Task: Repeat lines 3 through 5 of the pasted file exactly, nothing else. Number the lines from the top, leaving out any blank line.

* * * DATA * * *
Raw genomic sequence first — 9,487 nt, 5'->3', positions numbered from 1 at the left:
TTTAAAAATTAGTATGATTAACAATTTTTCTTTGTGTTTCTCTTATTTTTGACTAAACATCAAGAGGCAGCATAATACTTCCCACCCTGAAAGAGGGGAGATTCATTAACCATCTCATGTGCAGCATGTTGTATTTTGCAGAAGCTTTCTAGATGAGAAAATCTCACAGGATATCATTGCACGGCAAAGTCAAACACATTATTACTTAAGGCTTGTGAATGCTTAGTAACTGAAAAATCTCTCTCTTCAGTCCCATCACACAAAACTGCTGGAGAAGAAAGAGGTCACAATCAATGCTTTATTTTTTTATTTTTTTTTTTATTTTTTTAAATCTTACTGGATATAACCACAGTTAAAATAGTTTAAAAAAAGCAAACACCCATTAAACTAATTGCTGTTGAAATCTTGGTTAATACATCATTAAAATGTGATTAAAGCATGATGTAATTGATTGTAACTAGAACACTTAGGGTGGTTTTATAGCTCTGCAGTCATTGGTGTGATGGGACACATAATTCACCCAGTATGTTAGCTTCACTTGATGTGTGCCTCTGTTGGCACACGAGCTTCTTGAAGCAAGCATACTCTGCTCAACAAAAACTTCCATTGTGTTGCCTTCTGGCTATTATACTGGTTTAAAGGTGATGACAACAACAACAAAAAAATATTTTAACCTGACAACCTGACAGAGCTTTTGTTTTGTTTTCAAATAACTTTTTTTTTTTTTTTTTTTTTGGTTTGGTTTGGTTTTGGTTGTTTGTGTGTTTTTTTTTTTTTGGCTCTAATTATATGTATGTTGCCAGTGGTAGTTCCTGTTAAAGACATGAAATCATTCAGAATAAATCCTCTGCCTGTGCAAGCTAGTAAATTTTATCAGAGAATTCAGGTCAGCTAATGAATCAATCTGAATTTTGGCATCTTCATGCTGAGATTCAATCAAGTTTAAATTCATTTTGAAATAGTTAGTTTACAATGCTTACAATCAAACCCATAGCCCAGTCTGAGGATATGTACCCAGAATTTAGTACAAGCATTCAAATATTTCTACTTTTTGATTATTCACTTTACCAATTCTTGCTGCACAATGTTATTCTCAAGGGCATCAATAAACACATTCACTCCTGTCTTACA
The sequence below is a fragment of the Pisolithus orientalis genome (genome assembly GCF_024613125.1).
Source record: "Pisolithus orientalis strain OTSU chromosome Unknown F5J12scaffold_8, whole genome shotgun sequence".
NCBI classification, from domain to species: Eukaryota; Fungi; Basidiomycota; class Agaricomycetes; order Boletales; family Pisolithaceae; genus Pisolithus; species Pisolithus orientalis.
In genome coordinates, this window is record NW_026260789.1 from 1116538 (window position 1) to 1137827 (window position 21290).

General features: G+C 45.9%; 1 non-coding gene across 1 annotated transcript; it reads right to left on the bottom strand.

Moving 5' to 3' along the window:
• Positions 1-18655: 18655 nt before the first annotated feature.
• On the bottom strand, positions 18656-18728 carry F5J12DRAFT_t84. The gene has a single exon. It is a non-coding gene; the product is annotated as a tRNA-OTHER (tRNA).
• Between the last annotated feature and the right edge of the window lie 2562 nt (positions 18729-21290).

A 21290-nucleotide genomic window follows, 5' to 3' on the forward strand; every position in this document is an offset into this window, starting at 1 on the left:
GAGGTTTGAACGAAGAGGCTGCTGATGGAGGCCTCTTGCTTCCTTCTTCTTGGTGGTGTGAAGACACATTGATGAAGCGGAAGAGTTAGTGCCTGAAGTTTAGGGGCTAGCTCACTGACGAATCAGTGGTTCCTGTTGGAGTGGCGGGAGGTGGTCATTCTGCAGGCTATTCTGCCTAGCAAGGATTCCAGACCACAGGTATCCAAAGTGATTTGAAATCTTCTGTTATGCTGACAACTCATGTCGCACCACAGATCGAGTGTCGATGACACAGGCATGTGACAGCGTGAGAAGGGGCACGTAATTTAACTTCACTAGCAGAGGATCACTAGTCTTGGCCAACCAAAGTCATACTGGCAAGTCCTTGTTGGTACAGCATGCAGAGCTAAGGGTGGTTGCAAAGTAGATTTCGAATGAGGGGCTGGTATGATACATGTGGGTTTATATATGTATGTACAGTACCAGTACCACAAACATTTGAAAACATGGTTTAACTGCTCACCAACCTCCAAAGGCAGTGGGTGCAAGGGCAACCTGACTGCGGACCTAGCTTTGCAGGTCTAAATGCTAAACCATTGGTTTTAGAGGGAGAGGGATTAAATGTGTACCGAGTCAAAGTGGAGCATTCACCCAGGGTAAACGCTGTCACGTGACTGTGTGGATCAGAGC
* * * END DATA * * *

The sequence below is a fragment of the Pisolithus orientalis genome (genome assembly GCF_024613125.1).
Source record: "Pisolithus orientalis strain OTSU chromosome Unknown F5J12scaffold_8, whole genome shotgun sequence".
NCBI classification, from domain to species: Eukaryota; Fungi; Basidiomycota; class Agaricomycetes; order Boletales; family Pisolithaceae; genus Pisolithus; species Pisolithus orientalis.